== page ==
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From Columbus, Ohio, USA:

I am a 23 year old, newly diagnosed type 1 diabetes, who is getting ready to go to an amusement park (Cedar Point) and was told by a friend that people with diabetes can receive "VIP" passes for rides so that they do not have to wait in line. I don't know how I would feel about taking advantage of it (I don't see myself as disabled), but it is quite interesting. Is this true? How would you prove to them that you have diabetes?


We asked our Events Coordinator to answer this question. Her reply is as follows:

Amusement parks have different rules regarding Special Assistance Passes for individuals with typeá1 diabetes. You'll need to contact Cedar Point's Guest Services or Guest Relations directly to find out their specific rules. Generally, what you need to consider in requesting a special pass are the following questions:

  1. Is your physical health in any way compromised by waiting in the heat? (thinking here of high/low blood glucose as a result of the stress of a very warm environment)
  2. Do you wear an insulin pump? (insulin in the tubing, when sitting in very hot environments, can lose potency)

A special assistance pass may give you several options. It does not necessarily mean that a person gets to go to the front of the line for every attraction. Some special assistance might include waiting in a shaded area, waiting in an air conditioned area, entering the attraction from the handicapped entrance, sitting near the water fountain (hydration is so very important on hot days).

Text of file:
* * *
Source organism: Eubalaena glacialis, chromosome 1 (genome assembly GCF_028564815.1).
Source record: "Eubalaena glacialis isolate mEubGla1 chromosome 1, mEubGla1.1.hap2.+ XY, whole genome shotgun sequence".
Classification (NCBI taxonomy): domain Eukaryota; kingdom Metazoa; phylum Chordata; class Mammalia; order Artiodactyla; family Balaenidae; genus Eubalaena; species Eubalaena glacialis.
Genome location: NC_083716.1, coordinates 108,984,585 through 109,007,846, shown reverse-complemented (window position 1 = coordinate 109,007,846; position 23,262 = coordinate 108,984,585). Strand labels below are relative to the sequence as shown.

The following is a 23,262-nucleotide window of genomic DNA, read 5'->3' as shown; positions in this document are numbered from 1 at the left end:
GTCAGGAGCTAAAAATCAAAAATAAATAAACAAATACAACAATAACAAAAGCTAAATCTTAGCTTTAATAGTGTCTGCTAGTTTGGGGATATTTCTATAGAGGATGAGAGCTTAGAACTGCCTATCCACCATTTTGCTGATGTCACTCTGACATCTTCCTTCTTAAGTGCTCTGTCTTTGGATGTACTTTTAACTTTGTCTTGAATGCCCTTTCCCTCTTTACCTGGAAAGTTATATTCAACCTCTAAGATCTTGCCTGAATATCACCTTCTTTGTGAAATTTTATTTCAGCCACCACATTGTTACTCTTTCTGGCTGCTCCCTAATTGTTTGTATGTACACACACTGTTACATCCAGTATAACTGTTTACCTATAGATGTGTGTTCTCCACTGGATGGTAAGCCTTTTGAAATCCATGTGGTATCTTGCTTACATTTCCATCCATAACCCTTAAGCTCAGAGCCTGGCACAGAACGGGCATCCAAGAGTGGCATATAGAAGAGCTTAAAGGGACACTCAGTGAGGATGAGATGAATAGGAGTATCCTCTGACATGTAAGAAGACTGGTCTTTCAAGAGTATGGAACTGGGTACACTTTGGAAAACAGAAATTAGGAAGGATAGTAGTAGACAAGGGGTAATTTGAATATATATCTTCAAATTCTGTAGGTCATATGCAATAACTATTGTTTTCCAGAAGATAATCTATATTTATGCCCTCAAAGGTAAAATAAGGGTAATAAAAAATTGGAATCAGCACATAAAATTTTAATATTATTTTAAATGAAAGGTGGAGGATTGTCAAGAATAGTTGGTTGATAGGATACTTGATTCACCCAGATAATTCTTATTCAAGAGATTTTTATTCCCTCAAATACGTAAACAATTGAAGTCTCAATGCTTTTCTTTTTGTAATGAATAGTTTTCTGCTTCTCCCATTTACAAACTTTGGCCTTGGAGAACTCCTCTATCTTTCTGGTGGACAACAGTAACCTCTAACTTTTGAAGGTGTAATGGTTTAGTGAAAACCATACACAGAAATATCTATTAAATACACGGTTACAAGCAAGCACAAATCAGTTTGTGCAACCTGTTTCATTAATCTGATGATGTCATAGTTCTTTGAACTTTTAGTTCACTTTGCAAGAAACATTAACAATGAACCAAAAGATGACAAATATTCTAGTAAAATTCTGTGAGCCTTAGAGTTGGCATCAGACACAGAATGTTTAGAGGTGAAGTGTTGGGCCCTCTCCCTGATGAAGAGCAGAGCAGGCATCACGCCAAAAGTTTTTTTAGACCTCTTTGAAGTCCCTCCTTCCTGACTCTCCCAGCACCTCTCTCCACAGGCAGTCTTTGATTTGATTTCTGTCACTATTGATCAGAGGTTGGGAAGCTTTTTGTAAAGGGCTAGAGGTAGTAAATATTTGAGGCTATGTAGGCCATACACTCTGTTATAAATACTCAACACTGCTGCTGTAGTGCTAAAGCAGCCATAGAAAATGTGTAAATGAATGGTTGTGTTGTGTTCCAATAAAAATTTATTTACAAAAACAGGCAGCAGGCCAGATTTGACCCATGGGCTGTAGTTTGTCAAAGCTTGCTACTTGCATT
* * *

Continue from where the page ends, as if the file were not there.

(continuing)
From experience with the last two Children with Diabetes conferences in Orlando, I can attest to the fact that Special Assistance Passes were very necessary for some children and not necessary at all for others. It all depends how one reacts to the heat -- it's very individual. Do not feel badly about requesting one! If it is a choice between standing in long lines in the heat and getting physically ill because of your type 1 diabetes or requesting a special pass and using it when necessary, by all means get one!

Laura Billetdeaux, Events Coordinator, Children with Diabetes/Diabetes123

Your diabetes identification or a written note from your diabetes team should serve as proof that you have diabetes. However, it is my understanding that many parks don't ask for proof.


Original posting 8 Aug 2001
Posted to Other Social Issues


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Last Updated: Tuesday April 06, 2010 15:09:24
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